Volta: Science and Culture in the Age of Enlightenment

Portada
Princeton University Press, 2005 - 381 pàgines

Giuliano Pancaldi sets us within the cosmopolitan cultures of Enlightenment Europe to tell the story of Alessandro Volta--the brilliant man whose name is forever attached to electromotive force. Providing fascinating details, many previously unknown, Pancaldi depicts Volta as an inventor who used his international network of acquaintances to further his quest to harness the power of electricity. This is the story of a man who sought recognition as a natural philosopher and ended up with an invention that would make an everyday marvel of electric lighting.


Examining the social and scientific contexts in which Volta operated--as well as Europe's reception of his most famous invention--Volta also offers a sustained inquiry into long-term features of science and technology as they developed in the early age of electricity. Pancaldi considers the voltaic cell, or battery, as a case study of Enlightenment notions and their consequences, consequences that would include the emergence of the "scientist" at the expense of the "natural philosopher."


Throughout, Pancaldi highlights the complex intellectual, technological, and social ferment that ultimately led to our industrial societies. In so doing, he suggests that today's supporters and critics of Enlightenment values underestimate the diversity and contingency inherent in science and technology--and may be at odds needlessly.


Both an absorbing biography and a study of scientific and technological creativity, this book offers new insights into the legacies of the Enlightenment while telling the remarkable story of the now-ubiquitous battery.

 

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Continguts

Introduction
1
THE MAKING OF A NATURAL PHILIOSOPHER
7
The Town
9
The Family
12
Lifestyle
14
Education
15
A More Enlightened Age
19
Literary Interests
21
Overcoming Isolation
149
The Neighborhoods
153
Paris in 1782
156
Anglophilia
160
Continental Europe and the GermanSpeaking Countries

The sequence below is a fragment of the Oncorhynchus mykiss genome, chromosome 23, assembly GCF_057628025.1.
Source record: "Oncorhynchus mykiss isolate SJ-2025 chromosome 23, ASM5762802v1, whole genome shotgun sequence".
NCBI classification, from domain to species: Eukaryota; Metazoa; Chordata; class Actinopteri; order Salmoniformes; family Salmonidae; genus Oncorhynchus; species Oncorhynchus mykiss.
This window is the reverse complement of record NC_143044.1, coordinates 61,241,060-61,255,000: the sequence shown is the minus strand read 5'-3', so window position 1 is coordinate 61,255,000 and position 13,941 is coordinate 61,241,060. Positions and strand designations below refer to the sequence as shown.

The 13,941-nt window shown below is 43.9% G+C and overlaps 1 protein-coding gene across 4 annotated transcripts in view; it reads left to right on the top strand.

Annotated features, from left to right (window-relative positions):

164
After 1789
168
Conclusion
172
THE BATTERY
178

Views on Religion and Secularization
22
From Amateur to Expert to Public Servant
27
Emotional Life
33
Investigative Style
39
Conclusion
41
ENLIGHTENMENT SCIENCE SOUTH OF THE ALPS
44
The Soil and the Institutions
48
Provenance and Fields of Interest
52
Prosopography
56
The Circulation of Enlightenment Literature
62
Views from the Outside
65
Conclusion
70
THE ELECTROPHORUS
73
Fire Magnetism Electricity
76
Vindicating Electricity
83
Attraction and the Atmospheres
86
Disenchanted Theorist
90
Scientific Instruments and Their Social Uses
91
The Path to the Electrophorus
95
Instrument Design
100
Publicizing Discovery
104
Conclusion
108
VOLTAS SCIENCE OF ELECTRICITY
110
Capacity Tension Actuation and the Condensatore
112
Natural Philosopher or Inventor of Amusements Electriques?
121
Explanatory Models and Presentation Strategies
125
Measuring Electricity
129
Volta on Coulomb
137
Conclusion
141
THE COSMOPOLITAN NETWORK
146
Galvanism Electrometer in Hand
179
The Hunt for Weak Electricity
186
The Electricity of Animals
190
Nicholsons Contribution to Voltas Discovery
196
Building the Battery
202
Invention Instrumentalism and Competitive Imitation
207
APPROPRIATIING INVENTION
211
Spreading the News
212
Replicating the Instrument
221
Appropriating the Battery
224
A Name for All Purposes
246
From Philosophic Instrument to Patented Device
248
Conclusion
250
THE SCIENTIST AS HERO
257
Admitted to Galileos Tribune
258
Secular Saint in the Positivist Calendar
259
The Triumph of Science
261
In the Nobel Laureates Era
263
Conclusion
270
CONCLUSION SCIENCE TECHNOLOGY AND CONTINGENCY
273
Useful Knowledge and Unintended Consequences
275
The Quantifying Spirit
278
Investment
279
Value Assessments
280
Contingency
283
Enlightenment Legacies
286
Notes
291
Bibliography
337
Index
367
Copyright

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Sobre l'autor (2005)

Giuliano Pancaldi is Professor of the History of Science at the University of Bologna. His books include Darwin in Italy: Science across Cultural Frontiers.

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